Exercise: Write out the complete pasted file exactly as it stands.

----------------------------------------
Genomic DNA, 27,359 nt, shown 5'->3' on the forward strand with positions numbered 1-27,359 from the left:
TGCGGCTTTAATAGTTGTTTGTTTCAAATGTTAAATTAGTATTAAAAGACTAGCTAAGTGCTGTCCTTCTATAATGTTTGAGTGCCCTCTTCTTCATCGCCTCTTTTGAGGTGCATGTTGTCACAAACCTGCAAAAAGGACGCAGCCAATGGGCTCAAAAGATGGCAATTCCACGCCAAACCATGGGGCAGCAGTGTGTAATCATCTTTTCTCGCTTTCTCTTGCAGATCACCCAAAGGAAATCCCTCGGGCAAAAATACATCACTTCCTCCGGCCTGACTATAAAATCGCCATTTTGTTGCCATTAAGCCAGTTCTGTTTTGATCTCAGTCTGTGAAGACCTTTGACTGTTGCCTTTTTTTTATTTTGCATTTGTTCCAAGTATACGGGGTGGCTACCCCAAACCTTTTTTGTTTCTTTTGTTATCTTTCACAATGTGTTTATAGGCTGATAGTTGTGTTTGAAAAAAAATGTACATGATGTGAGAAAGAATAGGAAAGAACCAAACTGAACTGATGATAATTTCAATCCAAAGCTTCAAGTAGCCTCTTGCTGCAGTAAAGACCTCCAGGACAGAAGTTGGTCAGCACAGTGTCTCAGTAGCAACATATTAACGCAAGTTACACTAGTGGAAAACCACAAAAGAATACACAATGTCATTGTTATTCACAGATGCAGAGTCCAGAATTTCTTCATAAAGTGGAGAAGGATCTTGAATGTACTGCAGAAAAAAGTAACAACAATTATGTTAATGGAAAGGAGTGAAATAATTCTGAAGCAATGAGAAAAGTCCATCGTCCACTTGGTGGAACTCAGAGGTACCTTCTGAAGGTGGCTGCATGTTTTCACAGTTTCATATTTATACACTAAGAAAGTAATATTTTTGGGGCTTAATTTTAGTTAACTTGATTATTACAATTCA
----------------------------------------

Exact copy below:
Genomic DNA, 27,359 nt, shown 5'->3' on the forward strand with positions numbered 1-27,359 from the left:
TGCGGCTTTAATAGTTGTTTGTTTCAAATGTTAAATTAGTATTAAAAGACTAGCTAAGTGCTGTCCTTCTATAATGTTTGAGTGCCCTCTTCTTCATCGCCTCTTTTGAGGTGCATGTTGTCACAAACCTGCAAAAAGGACGCAGCCAATGGGCTCAAAAGATGGCAATTCCACGCCAAACCATGGGGCAGCAGTGTGTAATCATCTTTTCTCGCTTTCTCTTGCAGATCACCCAAAGGAAATCCCTCGGGCAAAAATACATCACTTCCTCCGGCCTGACTATAAAATCGCCATTTTGTTGCCATTAAGCCAGTTCTGTTTTGATCTCAGTCTGTGAAGACCTTTGACTGTTGCCTTTTTTTTATTTTGCATTTGTTCCAAGTATACGGGGTGGCTACCCCAAACCTTTTTTGTTTCTTTTGTTATCTTTCACAATGTGTTTATAGGCTGATAGTTGTGTTTGAAAAAAAATGTACATGATGTGAGAAAGAATAGGAAAGAACCAAACTGAACTGATGATAATTTCAATCCAAAGCTTCAAGTAGCCTCTTGCTGCAGTAAAGACCTCCAGGACAGAAGTTGGTCAGCACAGTGTCTCAGTAGCAACATATTAACGCAAGTTACACTAGTGGAAAACCACAAAAGAATACACAATGTCATTGTTATTCACAGATGCAGAGTCCAGAATTTCTTCATAAAGTGGAGAAGGATCTTGAATGTACTGCAGAAAAAAGTAACAACAATTATGTTAATGGAAAGGAGTGAAATAATTCTGAAGCAATGAGAAAAGTCCATCGTCCACTTGGTGGAACTCAGAGGTACCTTCTGAAGGTGGCTGCATGTTTTCACAGTTTCATATTTATACACTAAGAAAGTAATATTTTTGGGGCTTAATTTTAGTTAACTTGATTATTACAATTCA